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PitRottMommy, Veterinary Nurse
Category: Reptile
Satisfied Customers: 9146
Experience:  15 years experience in veterinary medicine, special interest in reptiles and arachnids.
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We have a Bearded Dragon – and are very concerned about her:

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We have a Bearded Dragon – and are very concerned about her:Her tongue is white, she has no appetite, she is looking a bit emaciated, and is very lethargic.She is about 10 years old (she was about 10” when we got her from a pet store and was not a juvenile). She is 7oz in weight right now and 16” nose to tailtip.We feed her crickets (from pet store) dusted in calcium powder, mealworms, blueberries and greens. She went from mostly crickets to mostly greens at about 5 years and back to not touching the greens about 2 years ago. We’ve tried the “bearded dragon mix pellets”, but she pretty much ignores those.We had no idea of her gender when we got her, but she laid eggs after 2-3 years. Not again, though.She used to climb up a large wooden structure in her tank, but not at all in the past 2-3 years. Now she spend most of her time lying under a rock “cave”.Her tank as 36” wide, 18” deep, 24” tall. Left half is calcium sand with a climbing structure, right half is tile with a rock cave, water and food dishes.Normal daytime temp is 90-95, normal night is 75-80.There are several lights/heat emitters above the screen on top:
- three 100w ceramic infrared heat emitters (left-back, left-front, right-front),
- one 150w Desert UVB coil bulb (center-back),
- one Solar-Glo 125w UVB+heat mercury vapor bulb (right-back)
JA: I'm sorry to hear that. Could be a lot of things that cause lethargy. The Expert will know how to help the dragon. Is there anything else the Veterinarian should be aware of about the dragon?
Customer: I put everything I could think of in that note...

Hello, JACustomer. I have been a Veterinary Nurse for over 15 years and would be happy to help you today. I'm reviewing your question right now.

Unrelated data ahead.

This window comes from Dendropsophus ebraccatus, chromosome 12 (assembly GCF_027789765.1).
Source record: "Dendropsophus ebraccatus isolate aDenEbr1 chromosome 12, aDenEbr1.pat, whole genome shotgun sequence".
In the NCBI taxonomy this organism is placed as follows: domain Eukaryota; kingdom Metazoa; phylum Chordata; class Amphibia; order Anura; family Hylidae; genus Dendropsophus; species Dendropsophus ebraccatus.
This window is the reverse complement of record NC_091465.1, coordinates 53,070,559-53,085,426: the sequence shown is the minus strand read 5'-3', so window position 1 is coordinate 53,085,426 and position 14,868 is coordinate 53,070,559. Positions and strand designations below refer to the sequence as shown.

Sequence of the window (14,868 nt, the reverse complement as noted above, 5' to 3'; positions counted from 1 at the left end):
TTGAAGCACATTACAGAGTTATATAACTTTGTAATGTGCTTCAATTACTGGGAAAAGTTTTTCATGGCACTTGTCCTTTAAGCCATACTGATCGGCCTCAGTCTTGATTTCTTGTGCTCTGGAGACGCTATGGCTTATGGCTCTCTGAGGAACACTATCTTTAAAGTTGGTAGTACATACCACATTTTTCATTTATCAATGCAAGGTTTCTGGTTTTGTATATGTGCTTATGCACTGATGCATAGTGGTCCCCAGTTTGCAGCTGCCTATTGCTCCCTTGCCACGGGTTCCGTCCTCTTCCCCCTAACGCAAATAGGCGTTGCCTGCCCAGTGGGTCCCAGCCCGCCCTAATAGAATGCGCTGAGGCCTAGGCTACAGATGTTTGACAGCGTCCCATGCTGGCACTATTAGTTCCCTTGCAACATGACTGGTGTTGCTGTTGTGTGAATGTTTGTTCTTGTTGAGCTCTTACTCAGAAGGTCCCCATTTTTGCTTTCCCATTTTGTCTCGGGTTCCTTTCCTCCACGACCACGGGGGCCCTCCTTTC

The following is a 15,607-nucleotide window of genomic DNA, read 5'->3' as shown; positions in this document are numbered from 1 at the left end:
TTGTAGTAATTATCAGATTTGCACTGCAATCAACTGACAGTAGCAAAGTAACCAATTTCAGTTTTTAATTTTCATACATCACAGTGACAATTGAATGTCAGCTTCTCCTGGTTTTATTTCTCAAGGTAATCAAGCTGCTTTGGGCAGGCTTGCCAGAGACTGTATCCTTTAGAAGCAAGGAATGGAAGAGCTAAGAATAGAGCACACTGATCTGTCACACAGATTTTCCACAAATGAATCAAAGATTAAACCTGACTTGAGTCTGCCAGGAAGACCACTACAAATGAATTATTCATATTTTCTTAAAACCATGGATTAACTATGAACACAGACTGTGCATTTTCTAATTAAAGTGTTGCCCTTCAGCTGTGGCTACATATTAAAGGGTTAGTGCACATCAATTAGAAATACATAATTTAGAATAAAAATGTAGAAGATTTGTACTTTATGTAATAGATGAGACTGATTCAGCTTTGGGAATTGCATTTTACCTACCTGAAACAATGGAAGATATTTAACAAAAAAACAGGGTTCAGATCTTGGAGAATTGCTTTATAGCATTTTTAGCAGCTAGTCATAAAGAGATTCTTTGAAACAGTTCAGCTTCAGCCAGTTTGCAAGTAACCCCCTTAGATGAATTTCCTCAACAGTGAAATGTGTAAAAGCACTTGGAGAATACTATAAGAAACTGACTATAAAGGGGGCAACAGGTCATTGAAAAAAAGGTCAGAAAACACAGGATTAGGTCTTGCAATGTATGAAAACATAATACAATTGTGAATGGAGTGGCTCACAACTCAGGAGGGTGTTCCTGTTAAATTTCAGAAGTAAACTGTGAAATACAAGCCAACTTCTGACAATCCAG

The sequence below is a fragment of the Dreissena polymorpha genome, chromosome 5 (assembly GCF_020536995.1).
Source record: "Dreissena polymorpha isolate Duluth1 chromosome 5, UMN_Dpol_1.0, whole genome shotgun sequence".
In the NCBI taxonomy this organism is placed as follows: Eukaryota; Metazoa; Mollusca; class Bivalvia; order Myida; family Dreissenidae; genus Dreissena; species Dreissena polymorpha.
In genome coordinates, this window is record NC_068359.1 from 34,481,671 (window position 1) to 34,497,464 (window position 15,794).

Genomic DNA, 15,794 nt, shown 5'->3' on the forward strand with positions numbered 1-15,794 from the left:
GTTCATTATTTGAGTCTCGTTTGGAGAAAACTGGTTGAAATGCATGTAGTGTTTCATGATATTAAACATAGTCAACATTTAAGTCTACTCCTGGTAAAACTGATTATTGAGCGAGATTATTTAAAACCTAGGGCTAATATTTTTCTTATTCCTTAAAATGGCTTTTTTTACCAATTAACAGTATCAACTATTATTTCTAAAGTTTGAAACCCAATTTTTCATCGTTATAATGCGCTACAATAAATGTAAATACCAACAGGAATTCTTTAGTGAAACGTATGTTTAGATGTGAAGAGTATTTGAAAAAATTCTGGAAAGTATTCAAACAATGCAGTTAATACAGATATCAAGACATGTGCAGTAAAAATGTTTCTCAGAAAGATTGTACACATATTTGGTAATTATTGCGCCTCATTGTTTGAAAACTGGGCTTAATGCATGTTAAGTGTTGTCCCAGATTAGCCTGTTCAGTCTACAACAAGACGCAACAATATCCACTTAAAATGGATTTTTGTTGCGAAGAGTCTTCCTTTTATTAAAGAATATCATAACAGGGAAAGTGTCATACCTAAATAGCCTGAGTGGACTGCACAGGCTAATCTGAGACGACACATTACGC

1) How long has she been without food?
2) When did the white tongue appear?
3) Has she been examined by your vet yet?
4) What foods have been tried to entice her?
5) How recently were the UVB bulbs replaced?

Customer: replied 2 months ago.
1) she is never without food as I keep a dish of dried crickets/mealworms/pellets available to her. She did not eat her live crickets this morning. She ate 2 of 3 blueberries last evening, three 1 back up.
2) Uncertain.
3) No
4) Live crickets, blueberries, mealworms.
5) 6 mos

It looks like autocorrect may have been involved here. Does "three 1 back up" mean that she vomited 1 of the blueberries back up?

Customer: replied 2 months ago.


Vomiting is a major concern in bearded dragons and may indicate a wide range of concerns from an upper respiratory tract infection to a gastric blockage/mass. The white tongue may further indicate a problem, such as anemia, which needs to be addressed promptly. Because she has vomited, it would be ideal to opt for an exam before feeding her more as this may cause more cases of vomiting/regurgitation in the future. If this cannot happen, I would recommend using pureed baby food in chicken or turkey flavors and placing small dollops on her snout for consumption. I would also soak her in a 1:1 dilution of water to unflavored pedialyte twice daily. This solution should be lukewarm, come about halfway up on her body and soaking should occur for 15-30 minutes while under direct supervision.

I would like to also send you some veterinary resources. Please reply back with your state of residence.

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Customer: replied 2 months ago.
thanks - we are in North Carolina (Chapel Hill). I will do the baby food and pedialyte as well.
Customer: replied 2 months ago.
What additional can we do to address the white tongue issue?

Happy to help. Here's a list of reptile vets in your state:


I'm just following up on our conversation about your pet. How is everything going?